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Picturing Tibetan plateau's litter problem

By Source:China Daily 2017-01-03

Unlike most photographers who visit the Qinghai-Tibet Plateau to capture the spectacular landscapes, Xue Bin uses his camera to document the area's problem with waste.

In October, Xue submitted a photo essay chronicling his experiences to a competition organized by Bon Cloud, an online marketplace that aims to connect Chinese content producers with an international audience.

His submission, Measuring Waste on the Sacred Snow Mountain, topped the table of more than 151 entries in the first round of voting.

Born in China's Hebei province, Xue became a backpacker in 2009 and fell in love with photography while traveling.

With practice and persistence, he was able to make his hobby a career - becoming a contract photographer for the Visual China Group, a member of the China Folklore Photographic Association and a landscape reviewer for Chinese National Geography.

In August, he began his latest project, trekking and hitchhiking his way through more than 2,000 kilometers of the Tibet autonomous region and ethnic Tibetan areas in Sichuan province.

Each time he found a pile of waste by the highway, Xue used a one-meter-long piece of string tied to a stick of wood to measure out a circle. He then categorized the garbage within that circle by type before photographing it.

The inspiration for this measuring method came from his friend Xu Ru, a seafarer and anthropologist, who recommended it while the pair were visiting Mount Khawa Karpo in Yunnan province.

By categorizing the waste, Xue said he is able to intuitively represent the scale of the problem in his pictures.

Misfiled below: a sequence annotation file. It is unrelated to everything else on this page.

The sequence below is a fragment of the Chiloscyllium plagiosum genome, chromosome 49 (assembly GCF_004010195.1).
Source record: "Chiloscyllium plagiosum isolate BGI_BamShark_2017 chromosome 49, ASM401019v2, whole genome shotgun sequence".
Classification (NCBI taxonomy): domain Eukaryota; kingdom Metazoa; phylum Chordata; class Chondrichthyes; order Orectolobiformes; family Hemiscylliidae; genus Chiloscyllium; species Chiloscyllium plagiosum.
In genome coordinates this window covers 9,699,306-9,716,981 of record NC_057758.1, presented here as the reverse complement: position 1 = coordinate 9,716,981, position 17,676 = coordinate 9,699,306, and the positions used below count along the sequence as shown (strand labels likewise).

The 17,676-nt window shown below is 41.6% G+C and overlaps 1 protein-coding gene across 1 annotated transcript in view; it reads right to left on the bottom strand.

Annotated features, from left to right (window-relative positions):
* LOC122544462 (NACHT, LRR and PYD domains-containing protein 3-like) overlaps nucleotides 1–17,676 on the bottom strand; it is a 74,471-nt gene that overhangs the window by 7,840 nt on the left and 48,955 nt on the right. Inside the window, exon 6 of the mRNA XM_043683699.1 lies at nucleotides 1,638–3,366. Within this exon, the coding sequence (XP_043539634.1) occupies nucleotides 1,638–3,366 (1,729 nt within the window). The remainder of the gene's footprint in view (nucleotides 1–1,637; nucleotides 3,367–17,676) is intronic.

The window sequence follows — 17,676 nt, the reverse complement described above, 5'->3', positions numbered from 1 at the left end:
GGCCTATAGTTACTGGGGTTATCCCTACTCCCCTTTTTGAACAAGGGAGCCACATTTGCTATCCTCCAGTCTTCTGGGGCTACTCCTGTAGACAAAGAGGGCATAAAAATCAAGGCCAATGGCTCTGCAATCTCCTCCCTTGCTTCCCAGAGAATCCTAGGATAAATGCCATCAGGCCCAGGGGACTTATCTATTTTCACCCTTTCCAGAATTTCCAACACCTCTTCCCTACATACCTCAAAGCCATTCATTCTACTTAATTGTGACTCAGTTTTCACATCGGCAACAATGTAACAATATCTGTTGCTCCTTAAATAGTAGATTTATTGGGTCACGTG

"As a photographer, I am obliged to show beautiful scenes to people, but I have the responsibility of showing them the reality as well," he said.

"I hope this measuring method can provide data for ecologists and enterprises to better deal with environmental issues."

At one pass with an elevation of 4,800 meters on Mount Yarla in Sichuan province, Xue found 86 pieces of garbage in just one of his two-meter-diameter circles. Among the refuse were 49 plastic bottles, 32 metal cans and five cardboard boxes.

During his journey, he used his method of survey at 40 sites. His photographs show that it not just road sides, but also the region's villages and tourism hotspots that are troubled most by the problem of waste.

"I think waste not only harms the environment visually, it also brings potential harm to the health of people and animals, such as if cows die or become sick from eating waste, or if people are affected by eating their meat or drinking their milk," he said.

"It is not just that I want to show the public that there is a waste problem, I want to try to find solutions to deal with it, too."

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